How Nigel Havers incurred wrath of bicycling readers
Wednesday 07 June 2006
The ability of the supposedly genteel pastime of cycling to raise emotions was no better exemplified than in a one-line comment on the pages of The Independent two weeks ago from the actor Nigel Havers.
In an otherwise uncontroversial interview about the treasures of the National Trust, the 56-year-old was asked what he would like people to take more notice of. He replied: "Cyclists who jump red lights and ride on pavements because they're all bastards."
The comment started a battle on this paper's letters page on who was the most maligned - the nation's eco-friendly cyclists or its motorists terrorised by Lycra-clad hoodlums.
Yesterday, Mr Havers was in no mood to signal a thaw in relations. Speaking from his car on a mobile phone, he said: "I absolutely hate cyclists. If they use the roads for free and they don't have to pay any tax, they must obey the rules.
"The rules are that you stop at a red traffic light. I'm at one now and four cyclists just went through. They go up a one-way street the wrong way. And they're aggressive if you get in their way. One just smacked the side of my car with his hand. It's unbelievable behaviour."
But for every pedalphobe there is a cyclophile.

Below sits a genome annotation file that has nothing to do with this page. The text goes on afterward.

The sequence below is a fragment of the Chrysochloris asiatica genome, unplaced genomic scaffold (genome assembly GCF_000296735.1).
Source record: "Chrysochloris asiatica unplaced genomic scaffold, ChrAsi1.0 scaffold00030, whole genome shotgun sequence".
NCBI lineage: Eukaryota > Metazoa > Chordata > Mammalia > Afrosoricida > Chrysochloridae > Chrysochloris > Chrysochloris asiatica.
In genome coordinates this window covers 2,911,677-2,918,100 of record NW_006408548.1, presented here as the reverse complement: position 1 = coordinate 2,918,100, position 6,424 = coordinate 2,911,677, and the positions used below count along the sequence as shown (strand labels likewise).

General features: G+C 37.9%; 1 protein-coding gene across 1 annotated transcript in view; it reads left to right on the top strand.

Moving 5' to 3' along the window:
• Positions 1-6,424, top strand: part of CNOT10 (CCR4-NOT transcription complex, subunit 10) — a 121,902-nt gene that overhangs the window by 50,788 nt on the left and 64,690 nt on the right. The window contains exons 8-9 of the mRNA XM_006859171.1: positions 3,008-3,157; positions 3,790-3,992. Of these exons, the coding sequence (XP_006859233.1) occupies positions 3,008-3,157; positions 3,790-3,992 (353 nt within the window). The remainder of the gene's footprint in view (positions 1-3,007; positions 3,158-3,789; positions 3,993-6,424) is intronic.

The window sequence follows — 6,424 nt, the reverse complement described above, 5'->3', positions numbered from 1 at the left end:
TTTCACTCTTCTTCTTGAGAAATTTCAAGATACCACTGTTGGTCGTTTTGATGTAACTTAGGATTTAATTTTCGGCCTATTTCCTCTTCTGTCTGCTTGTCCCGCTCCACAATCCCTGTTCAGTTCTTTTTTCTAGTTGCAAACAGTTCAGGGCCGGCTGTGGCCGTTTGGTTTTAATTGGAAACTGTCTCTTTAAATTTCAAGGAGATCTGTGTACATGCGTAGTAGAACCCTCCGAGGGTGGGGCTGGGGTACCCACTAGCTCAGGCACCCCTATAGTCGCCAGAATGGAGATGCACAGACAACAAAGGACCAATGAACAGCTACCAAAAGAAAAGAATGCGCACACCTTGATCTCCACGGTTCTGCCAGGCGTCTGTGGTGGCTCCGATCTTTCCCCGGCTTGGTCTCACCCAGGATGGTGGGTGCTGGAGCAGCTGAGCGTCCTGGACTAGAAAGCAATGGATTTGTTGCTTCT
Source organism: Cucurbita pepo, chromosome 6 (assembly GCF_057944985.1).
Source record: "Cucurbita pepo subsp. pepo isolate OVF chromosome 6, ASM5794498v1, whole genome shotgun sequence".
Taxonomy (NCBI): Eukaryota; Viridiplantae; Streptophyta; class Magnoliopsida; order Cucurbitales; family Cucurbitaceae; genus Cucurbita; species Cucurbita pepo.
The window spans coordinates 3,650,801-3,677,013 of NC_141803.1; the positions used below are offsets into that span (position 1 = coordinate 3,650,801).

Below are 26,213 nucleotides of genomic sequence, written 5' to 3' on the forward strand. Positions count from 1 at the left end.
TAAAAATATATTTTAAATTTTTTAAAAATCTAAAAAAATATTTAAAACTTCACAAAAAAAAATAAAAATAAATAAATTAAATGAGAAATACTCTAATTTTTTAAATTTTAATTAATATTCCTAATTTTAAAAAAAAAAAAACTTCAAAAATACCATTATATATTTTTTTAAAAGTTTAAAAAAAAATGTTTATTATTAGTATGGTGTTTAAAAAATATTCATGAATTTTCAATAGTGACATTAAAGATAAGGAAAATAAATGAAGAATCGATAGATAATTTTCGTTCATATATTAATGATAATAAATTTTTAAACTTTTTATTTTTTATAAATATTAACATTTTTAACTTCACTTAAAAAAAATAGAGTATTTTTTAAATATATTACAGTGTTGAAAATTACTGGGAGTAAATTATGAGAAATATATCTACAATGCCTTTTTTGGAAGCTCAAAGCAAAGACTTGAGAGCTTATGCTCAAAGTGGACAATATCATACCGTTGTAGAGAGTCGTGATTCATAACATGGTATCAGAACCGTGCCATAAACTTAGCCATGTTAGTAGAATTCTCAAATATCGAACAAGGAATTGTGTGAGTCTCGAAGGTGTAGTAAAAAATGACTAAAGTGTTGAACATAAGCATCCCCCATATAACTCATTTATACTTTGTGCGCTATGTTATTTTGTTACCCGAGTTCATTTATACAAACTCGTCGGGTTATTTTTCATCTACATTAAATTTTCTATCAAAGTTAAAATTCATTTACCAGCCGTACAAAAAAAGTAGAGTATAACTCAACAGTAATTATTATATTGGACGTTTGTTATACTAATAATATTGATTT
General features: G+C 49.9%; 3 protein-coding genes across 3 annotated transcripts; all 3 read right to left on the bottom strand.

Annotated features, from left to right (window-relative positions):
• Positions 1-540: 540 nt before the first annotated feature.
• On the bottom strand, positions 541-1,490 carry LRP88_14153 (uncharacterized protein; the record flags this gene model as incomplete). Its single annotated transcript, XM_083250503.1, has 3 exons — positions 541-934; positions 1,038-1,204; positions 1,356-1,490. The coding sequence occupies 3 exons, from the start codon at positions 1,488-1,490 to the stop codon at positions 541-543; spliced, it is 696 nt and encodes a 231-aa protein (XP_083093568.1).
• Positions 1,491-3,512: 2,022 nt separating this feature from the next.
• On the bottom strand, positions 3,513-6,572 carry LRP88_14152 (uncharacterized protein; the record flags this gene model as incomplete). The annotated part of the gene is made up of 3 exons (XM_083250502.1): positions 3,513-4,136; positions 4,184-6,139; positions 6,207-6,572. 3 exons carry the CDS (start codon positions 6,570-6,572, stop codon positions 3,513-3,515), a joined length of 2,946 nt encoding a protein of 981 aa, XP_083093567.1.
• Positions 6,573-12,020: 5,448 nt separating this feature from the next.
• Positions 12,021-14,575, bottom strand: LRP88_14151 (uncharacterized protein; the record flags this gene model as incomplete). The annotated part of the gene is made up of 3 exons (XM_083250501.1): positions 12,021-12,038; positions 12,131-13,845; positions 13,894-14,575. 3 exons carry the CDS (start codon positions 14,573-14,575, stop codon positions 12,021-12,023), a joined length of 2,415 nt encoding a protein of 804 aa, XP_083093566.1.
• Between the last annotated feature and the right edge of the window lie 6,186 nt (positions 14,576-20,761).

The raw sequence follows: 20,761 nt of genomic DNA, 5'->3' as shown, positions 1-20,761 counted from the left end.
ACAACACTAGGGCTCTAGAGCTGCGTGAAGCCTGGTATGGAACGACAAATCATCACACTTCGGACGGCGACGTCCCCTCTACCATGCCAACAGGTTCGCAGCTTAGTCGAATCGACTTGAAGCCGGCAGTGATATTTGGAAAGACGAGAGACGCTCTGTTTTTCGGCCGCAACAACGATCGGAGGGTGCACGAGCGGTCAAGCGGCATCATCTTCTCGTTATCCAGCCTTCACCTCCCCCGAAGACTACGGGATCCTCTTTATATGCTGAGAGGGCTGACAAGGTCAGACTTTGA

In an earnestly-argued letter published on 30 May, Julia Blincoe, from Southampton, wrote: "I have no objection whatever to occasional pavement cycling and have every sympathy with cyclists.
"Cycles do not emit fumes or loud noise nor cause CO2 emissions, nor devour thousands of acres of land for parking space and they keep their riders healthy so that NHS costs are lower."
Others, such as David Selby, from Hampshire, said that cycle paths were the poor cousins of road infrastructure.
As in all such polemics, the final word seems to have gone to someone who says the blame lies on both sides.
Chloe Pearse, a former London cyclist who now lives in Bangkok, wrote in yesterday's issue: "I can unfortunately see all sides. I too have been annoyed at cyclists who seem blind to red lights, who jump on pavements to avoid traffic jams. But my most abiding memory of cycling in London was after I was cut up on Lancaster Gate by a driver, a vehicle came screeching to my side and Mr White-Van-Man stuck his head out of the window and said, 'Are you alright, love? Do you want me to get her for you?'
"Stunned as I was, I feebly nodded and he sped away, cutting up several other motorists in the process of exacting my revenge."
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